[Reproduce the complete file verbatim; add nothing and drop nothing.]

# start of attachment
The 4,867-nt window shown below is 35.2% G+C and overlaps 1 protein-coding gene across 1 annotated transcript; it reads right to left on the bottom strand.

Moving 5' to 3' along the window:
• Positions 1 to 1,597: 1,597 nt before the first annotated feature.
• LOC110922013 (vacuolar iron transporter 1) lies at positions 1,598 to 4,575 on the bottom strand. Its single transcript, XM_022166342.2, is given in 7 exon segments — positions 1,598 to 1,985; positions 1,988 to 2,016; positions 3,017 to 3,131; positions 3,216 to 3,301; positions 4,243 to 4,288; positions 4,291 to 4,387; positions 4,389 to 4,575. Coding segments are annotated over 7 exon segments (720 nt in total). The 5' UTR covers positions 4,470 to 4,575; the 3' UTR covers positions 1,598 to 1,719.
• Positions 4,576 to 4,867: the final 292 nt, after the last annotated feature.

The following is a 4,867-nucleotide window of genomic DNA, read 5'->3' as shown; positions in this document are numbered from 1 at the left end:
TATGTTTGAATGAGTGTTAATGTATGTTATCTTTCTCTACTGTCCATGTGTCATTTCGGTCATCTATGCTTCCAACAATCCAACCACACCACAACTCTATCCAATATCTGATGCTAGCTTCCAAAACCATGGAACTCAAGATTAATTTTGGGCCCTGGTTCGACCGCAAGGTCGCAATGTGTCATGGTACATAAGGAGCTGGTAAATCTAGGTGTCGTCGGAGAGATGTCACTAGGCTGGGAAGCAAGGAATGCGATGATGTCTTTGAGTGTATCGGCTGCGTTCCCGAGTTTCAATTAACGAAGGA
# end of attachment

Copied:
The 4,867-nt window shown below is 35.2% G+C and overlaps 1 protein-coding gene across 1 annotated transcript; it reads right to left on the bottom strand.

Moving 5' to 3' along the window:
• Positions 1 to 1,597: 1,597 nt before the first annotated feature.
• LOC110922013 (vacuolar iron transporter 1) lies at positions 1,598 to 4,575 on the bottom strand. Its single transcript, XM_022166342.2, is given in 7 exon segments — positions 1,598 to 1,985; positions 1,988 to 2,016; positions 3,017 to 3,131; positions 3,216 to 3,301; positions 4,243 to 4,288; positions 4,291 to 4,387; positions 4,389 to 4,575. Coding segments are annotated over 7 exon segments (720 nt in total). The 5' UTR covers positions 4,470 to 4,575; the 3' UTR covers positions 1,598 to 1,719.
• Positions 4,576 to 4,867: the final 292 nt, after the last annotated feature.

The following is a 4,867-nucleotide window of genomic DNA, read 5'->3' as shown; positions in this document are numbered from 1 at the left end:
TATGTTTGAATGAGTGTTAATGTATGTTATCTTTCTCTACTGTCCATGTGTCATTTCGGTCATCTATGCTTCCAACAATCCAACCACACCACAACTCTATCCAATATCTGATGCTAGCTTCCAAAACCATGGAACTCAAGATTAATTTTGGGCCCTGGTTCGACCGCAAGGTCGCAATGTGTCATGGTACATAAGGAGCTGGTAAATCTAGGTGTCGTCGGAGAGATGTCACTAGGCTGGGAAGCAAGGAATGCGATGATGTCTTTGAGTGTATCGGCTGCGTTCCCGAGTTTCAATTAACGAAGGA